This might be especially suited for customer service, as that is what most customers are looking for: a pleasant, unobtrusive body to help them with their whatever, but I think it could help in taking steps toward being able to People when you feel you can't.
posted by moons in june at 10:26 PM on April 21 [3 favorites]


The priorities do sound helpful. Write them down so that that way if you are later further into the depression, you have something concrete that was written down at a time when you weren't (or were less) depressed, so you can't do that depression exaggeration thing.

I do a lot of self-talk to get through these kinds of things. It's not exactly that I pretend I'm different people in my head, but more that I exaggerate different aspects of myself. So one bit will be moaning about how much I don't want to get up and go to work, and another bit will say "but if you get up you can have peanut butter toast for breakfast," or something - sort of gently coach and encourage the bit that doesn't want to do anything except stay in bed. Pay attention to the things that particularly exhaust you and come up with things that you can do to mitigate the exhaustion. For example, when I have to work a 7.5 hour shift, which is exhausting even on a good day because I'm an introvert, I make sure I am organised and bring my lunch so that I can eat alone in peace and quiet and don't have to go deal with more people on my precious break time.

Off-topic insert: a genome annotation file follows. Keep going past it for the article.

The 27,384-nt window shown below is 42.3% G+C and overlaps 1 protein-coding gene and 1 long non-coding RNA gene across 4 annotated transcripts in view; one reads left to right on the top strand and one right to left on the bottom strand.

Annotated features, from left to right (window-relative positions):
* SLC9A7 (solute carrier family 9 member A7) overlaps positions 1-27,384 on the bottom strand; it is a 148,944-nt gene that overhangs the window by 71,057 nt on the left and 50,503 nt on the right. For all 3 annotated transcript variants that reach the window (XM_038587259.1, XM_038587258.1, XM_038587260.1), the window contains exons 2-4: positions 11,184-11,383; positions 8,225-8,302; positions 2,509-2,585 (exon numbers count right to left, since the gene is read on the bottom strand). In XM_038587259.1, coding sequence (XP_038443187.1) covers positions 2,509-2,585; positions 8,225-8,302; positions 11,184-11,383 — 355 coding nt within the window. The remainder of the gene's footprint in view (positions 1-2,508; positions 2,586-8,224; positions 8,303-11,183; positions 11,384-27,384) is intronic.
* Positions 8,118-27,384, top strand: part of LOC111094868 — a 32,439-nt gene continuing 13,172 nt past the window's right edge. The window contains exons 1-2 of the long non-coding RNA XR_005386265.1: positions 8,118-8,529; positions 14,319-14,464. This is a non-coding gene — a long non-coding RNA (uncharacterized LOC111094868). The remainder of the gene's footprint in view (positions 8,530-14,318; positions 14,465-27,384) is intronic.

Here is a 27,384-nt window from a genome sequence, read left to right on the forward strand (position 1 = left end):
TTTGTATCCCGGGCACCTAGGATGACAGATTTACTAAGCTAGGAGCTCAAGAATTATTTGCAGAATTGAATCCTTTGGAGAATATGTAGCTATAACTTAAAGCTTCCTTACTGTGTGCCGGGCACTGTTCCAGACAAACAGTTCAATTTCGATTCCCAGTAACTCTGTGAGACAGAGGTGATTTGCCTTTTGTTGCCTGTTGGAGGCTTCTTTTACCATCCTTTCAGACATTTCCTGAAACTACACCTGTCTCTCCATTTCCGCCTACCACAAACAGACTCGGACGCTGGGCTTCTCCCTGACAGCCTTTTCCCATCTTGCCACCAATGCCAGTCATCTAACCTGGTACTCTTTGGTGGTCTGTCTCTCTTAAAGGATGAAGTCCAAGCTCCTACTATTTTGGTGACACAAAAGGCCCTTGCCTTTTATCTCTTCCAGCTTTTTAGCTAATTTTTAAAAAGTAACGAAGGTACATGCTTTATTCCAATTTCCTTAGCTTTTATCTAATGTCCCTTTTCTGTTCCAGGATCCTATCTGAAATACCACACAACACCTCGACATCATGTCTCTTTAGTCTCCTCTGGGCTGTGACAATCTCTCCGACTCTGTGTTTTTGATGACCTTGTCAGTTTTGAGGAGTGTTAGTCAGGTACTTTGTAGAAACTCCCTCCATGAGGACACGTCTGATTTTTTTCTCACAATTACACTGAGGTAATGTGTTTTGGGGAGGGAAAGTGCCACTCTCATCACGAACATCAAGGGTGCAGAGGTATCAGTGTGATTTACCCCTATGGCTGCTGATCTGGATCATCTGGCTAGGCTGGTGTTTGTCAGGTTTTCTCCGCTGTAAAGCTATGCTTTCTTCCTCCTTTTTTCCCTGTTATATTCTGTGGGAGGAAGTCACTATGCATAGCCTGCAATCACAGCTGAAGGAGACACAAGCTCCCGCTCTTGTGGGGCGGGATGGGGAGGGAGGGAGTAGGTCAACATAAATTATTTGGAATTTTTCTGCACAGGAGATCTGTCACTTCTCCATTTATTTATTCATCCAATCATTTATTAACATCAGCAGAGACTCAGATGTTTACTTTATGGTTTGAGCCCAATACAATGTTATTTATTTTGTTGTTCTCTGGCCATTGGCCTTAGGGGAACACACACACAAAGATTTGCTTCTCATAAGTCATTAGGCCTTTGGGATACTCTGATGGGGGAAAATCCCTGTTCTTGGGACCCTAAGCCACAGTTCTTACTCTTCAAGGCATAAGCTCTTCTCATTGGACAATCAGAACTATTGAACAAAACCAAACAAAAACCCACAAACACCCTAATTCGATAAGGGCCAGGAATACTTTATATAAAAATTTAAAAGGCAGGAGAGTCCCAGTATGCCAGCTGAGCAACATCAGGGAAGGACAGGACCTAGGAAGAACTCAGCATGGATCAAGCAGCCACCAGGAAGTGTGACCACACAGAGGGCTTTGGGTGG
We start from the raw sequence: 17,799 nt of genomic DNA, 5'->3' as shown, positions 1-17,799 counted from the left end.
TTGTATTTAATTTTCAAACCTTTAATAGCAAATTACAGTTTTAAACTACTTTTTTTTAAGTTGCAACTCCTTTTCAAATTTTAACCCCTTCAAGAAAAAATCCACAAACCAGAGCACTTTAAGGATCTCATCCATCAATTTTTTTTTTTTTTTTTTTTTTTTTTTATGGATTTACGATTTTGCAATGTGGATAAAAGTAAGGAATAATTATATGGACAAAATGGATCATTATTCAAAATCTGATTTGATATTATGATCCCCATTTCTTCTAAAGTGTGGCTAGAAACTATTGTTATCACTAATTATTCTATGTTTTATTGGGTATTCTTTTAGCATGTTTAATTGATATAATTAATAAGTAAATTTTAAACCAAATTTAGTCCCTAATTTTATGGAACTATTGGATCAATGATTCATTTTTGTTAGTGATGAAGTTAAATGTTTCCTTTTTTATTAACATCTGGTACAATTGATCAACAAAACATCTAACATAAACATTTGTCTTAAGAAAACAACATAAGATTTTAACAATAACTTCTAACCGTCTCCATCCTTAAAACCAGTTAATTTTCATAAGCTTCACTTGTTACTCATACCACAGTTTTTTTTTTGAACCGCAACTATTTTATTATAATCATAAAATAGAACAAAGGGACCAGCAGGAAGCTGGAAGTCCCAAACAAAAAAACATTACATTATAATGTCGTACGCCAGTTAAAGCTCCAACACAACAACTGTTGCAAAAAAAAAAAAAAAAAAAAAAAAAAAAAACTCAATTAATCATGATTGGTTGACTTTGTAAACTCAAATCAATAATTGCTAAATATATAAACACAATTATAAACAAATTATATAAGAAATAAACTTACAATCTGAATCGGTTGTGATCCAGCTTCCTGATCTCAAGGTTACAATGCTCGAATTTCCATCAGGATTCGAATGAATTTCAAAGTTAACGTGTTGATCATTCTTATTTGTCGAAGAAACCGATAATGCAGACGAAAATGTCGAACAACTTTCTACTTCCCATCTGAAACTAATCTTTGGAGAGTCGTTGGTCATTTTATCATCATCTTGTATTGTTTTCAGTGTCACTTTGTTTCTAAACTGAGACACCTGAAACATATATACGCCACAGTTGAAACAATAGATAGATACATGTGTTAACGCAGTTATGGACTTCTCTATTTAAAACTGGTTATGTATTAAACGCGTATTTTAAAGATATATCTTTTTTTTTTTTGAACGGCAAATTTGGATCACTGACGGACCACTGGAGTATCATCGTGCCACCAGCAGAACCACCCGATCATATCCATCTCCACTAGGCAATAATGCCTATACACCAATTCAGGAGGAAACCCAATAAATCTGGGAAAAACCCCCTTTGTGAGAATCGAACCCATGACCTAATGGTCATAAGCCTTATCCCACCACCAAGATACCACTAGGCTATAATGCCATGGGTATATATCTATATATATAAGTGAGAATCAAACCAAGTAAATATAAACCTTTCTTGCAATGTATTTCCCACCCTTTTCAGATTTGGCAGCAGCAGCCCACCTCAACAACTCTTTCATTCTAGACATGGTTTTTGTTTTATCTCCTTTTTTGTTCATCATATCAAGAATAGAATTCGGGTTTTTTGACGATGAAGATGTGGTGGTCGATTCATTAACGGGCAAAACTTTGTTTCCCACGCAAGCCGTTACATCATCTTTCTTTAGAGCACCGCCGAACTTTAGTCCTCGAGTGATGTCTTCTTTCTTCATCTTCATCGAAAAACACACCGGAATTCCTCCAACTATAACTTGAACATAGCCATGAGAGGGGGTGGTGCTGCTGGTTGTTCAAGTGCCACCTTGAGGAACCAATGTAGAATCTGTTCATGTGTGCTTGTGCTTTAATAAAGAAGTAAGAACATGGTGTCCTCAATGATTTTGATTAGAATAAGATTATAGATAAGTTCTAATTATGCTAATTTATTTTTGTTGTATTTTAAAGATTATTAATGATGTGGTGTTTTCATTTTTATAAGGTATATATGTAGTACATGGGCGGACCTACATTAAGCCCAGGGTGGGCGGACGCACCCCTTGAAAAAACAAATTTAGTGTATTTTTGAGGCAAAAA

Make your plans: all I have to do is get through this rehearsal and then I can go home and get in my trackies and cry in front of the television with a litre of ice cream. 6 more posters to put up and then I can get back in the car and crank up Nine Inch Nails really loud while I drive home. (Or whatever.) As for the getting through part, slap on the mask, assume the persona of the role you need to fulfill and just act like it's you. You can do it.
posted by Athanassiel at 2:39 AM on April 22 [1 favorite]


Sorry you're in the shit right now.

Something that's helped me is being able to say, "I have a life-threatening relapsing/remitting illness. It's flaring right now, and I won't be at my best for the next month." Big green X through every day on the calendar.

It's ok to be sick, especially if you can balance your priorities as Good Brain suggests.
posted by Jesse the K at 1:55 PM on April 22


This might be a bit corny, but when I need to psych myself up to do something that's really hard because my anxiety and/or depression is kicking my ass, I'll pretend I'm a fictional character I admire who would be able to do it and use that to get a tiny bit of extra energy or boost. If I have a little way to dress a little like them, I do that. But then I think about it and try to hold myself a bit more like them. I usually do this with video game characters (Commander Shepard works best for me) but YMMV on what to use.

Good luck, and hugs.
posted by NoraReed at 5:57 PM on April 28